Running Reins is located east of Innisfail, offering cabin and teepee accommodations and a wide range of outdoor activities for visitors looking to combine the beauty of the Prairies with farm experiences for a one-of-a-kind getaway.
Right to Left: Minister of Tourism and Sport Joseph Schow, Owners of Running Reins Ranch Terry and Janice Scott, and team member Grace Finlan.
“This funding is a game-changer for us and our business. We are excited to bring our vision to life and provide visitors with unforgettable experiences while supporting the economic growth of the surrounding community.”
Tourism is Alberta’s No. 1 service export sector. In 2019, Alberta welcomed 34.6 million visitors, generating $10.1 billion in expenditures and supporting more than 80,000 full-time jobs. The Tourism Investment Program is Travel Alberta’s commitment to investing $15 million annually with communities and operators to develop the province’s tourism sector. Developing Alberta’s rural and agri-tourism sector is an essential component of the government’s efforts to grow Alberta’s tourism economy to more than $20 billion by 2035.
- In 2022-23, Travel Alberta funded 166 projects across 73 communities – about 75 per cent of the projects and 70 per cent of the funding were in smaller urban and rural areas of the province.
- In December 2022, Alberta’s government released its Economic Development in Rural Alberta Plan, with supporting initiatives that demonstrate the government’s commitment to building healthy and prosperous communities across rural Alberta and Indigenous communities.
Company at centre of E. coli outbreak at Calgary daycares faces licensing charges
Alberta Health Minister Adriana LaGrange speaks to the media about an E. coli outbreak linked to multiple Calgary daycares in Calgary on Tuesday, Sept. 12, 2023. THE CANADIAN PRESS/Jeff McIntosh
By Colette Derworiz in Calgary
The company that runs a commercial kitchen at the centre of an E. coli outbreak that has infected hundreds at numerous Calgary daycares has been charged with operating without a business licence.
The City of Calgary announced Wednesday that Fueling Minds Inc. and its two directors face a total of 12 charges under municipal business bylaws and face a total fine of up to $120,000.
The company declined to comment on the charges in an emailed statement Wednesday afternoon.
Meanwhile, Alberta chief medical officer Dr. Mark Joffe said the number of cases has plateaued at 351, and tests and interviews indicate the cause of the outbreak was meat loaf and vegan loaf.
He said there are also 37 confirmed secondary cases and four children remain in hospital.
Fueling Minds provided meals to six of its own daycares that were affected by the outbreak, which was declared Sept. 4, and also to five separate daycares.
The city alleges Fueling Minds did not have the proper licence to serve those other five.
Joffe said the investigation into the cause of the outbreak included interviews with hundreds of parents and daycare staffers and the testing of 44 food samples.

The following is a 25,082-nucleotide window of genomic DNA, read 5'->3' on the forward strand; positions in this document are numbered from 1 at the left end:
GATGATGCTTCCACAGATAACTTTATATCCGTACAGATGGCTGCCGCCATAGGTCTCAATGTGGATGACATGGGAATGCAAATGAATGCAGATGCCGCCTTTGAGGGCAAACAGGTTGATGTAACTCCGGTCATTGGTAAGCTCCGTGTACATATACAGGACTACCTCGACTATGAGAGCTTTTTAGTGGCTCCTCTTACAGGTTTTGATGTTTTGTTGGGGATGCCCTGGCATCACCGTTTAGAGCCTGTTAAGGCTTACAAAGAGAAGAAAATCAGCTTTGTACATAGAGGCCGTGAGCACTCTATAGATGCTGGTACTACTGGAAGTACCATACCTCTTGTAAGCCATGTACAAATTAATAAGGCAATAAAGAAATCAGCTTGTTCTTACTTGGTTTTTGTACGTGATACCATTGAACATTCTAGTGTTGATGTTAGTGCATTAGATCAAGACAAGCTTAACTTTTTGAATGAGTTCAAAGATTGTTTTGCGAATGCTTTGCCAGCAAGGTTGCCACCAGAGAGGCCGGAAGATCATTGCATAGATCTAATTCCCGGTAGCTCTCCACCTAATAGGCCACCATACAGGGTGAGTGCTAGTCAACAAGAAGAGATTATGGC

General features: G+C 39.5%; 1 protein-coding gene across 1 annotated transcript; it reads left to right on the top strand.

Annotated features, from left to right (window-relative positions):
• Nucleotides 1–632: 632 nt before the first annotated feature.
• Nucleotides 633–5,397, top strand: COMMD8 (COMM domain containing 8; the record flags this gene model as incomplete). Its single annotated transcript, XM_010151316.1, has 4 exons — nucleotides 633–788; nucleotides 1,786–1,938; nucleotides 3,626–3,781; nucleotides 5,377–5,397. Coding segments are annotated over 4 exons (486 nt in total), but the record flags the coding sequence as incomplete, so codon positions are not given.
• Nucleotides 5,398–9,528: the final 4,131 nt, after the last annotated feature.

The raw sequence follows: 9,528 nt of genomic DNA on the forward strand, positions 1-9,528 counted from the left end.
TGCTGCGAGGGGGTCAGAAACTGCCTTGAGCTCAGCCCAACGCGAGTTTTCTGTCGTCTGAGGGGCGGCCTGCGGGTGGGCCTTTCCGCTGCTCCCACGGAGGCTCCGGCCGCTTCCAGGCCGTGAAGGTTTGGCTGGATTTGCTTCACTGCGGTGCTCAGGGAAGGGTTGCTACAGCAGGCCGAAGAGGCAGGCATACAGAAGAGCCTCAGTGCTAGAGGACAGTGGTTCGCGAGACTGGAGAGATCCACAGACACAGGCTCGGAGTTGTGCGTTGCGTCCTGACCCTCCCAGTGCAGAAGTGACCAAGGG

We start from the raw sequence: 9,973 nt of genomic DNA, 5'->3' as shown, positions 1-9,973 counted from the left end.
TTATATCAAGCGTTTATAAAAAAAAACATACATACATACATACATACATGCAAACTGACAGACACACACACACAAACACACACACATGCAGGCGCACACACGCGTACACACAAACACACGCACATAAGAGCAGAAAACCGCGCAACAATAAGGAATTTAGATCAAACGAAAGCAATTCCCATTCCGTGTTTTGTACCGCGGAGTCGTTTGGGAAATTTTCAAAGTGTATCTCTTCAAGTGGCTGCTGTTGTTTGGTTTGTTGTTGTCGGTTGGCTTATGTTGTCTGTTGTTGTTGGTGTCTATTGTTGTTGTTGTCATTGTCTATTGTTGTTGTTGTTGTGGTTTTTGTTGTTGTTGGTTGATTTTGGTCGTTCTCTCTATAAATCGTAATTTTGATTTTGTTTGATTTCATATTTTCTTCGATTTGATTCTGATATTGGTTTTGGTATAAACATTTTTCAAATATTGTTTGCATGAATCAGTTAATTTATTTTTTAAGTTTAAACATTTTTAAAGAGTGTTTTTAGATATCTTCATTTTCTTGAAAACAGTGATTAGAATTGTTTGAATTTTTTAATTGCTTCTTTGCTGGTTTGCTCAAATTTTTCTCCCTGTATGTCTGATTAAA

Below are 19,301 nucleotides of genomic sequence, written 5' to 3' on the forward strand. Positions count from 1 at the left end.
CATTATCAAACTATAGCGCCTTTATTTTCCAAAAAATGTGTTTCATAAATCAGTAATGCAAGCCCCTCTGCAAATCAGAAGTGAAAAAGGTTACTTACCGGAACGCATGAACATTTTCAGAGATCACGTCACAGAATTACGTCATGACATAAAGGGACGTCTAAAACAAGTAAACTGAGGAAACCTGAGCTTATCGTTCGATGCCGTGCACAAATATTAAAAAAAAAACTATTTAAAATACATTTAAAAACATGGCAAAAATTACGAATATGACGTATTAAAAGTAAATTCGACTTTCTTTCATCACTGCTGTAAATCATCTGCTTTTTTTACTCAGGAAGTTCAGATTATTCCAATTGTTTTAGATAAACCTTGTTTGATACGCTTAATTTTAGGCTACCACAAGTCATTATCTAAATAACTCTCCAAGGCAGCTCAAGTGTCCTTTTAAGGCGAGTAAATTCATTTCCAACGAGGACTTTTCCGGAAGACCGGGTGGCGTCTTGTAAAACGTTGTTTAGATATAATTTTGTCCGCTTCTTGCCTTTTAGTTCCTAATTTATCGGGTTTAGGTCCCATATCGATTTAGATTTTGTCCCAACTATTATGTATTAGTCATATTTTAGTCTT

“We believe that meat loaf and vegan loaf meals that were served for lunch on Aug. 29 most likely contained the E. coli bacteria that led to these infections,” said Joffe.
“Unfortunately, neither of these items could be tested as they were either eaten or discarded before this outbreak was identified.
“While we now have a likely source, what we do not know exactly is what was contaminated or how.”
The company’s statement said the “exact source of the infections has not yet been identified” and it continues to work with Alberta Health Services on its ongoing investigation.
Joffe said the province is to hire a third party to verify its work and findings.
Premier Danielle Smith said former Calgary police chief Rick Hanson would lead a panel to investigate what went wrong and make recommendations on how to make commercially prepared food safer in daycares.
Smith said the panel does not have a set timeline, but she expects to hear from him monthly and would implement interim recommendations if necessary rather than wait for the final report.
“Mr. Hanson will be joined by Alberta parents, childcare operators, food service operators, and food safety and public health experts,” said Smith.
“The panel will be examining all aspects of this tragic situation, large and small, as well as taking a full broader look at the legislation and regulations that govern food safety in our province.”
Smith said she met with parents of affected children, and a policy change they suggested was posting kitchen health inspection reports in a daycare rather than just online.
Health Minister Adriana LaGrange and Searle Turton, minister for children and family services, are already reviewing food handling in commercial daycare kitchens.
The kitchen remains closed and in recent months has been flagged for numerous health violations, including food transportation concerns.
Diana Batten, the Opposition NDP critic for childcare and child and family services, said Wednesday’s developments were a good start to getting answers.
“This will really help some of the families I’m speaking with,” she told reporters.
“However, it brings up or illustrates there’s a lot of problems inside the system. We heard Premier Smith talk about how we should trust now that the system is safe. Why? We continue to identify more concerns.”
Batten said a panel isn’t going to help solve those problems.
“It’s just spending more money and, honestly, putting a Band-Aid on what is honestly a huge public health crisis.”
The province has promised parents affected by the closures in the original 11 daycares a one-time payment of $2,000 per child to cover off financial hardship. Those facilities were closed Sept. 4 but have since reopened.
Eight more daycares faced closures or partial closures in the days that followed as secondary cases were identified.
Smith said last week that the compensation program would only be available to parents of the 11 daycares at the root of the outbreak.
Turton, however, confirmed parents affected by the later closures would also be eligible for the one-time payments, and that was the plan all along.
“The program hasn’t expanded,” said Turton.
“It’s important to note that just more daycares since the original announcement have actually become eligible for those payments.”
— With files from Dean Bennett in Edmonton
This report by The Canadian Press was first published on Sept. 27, 2023.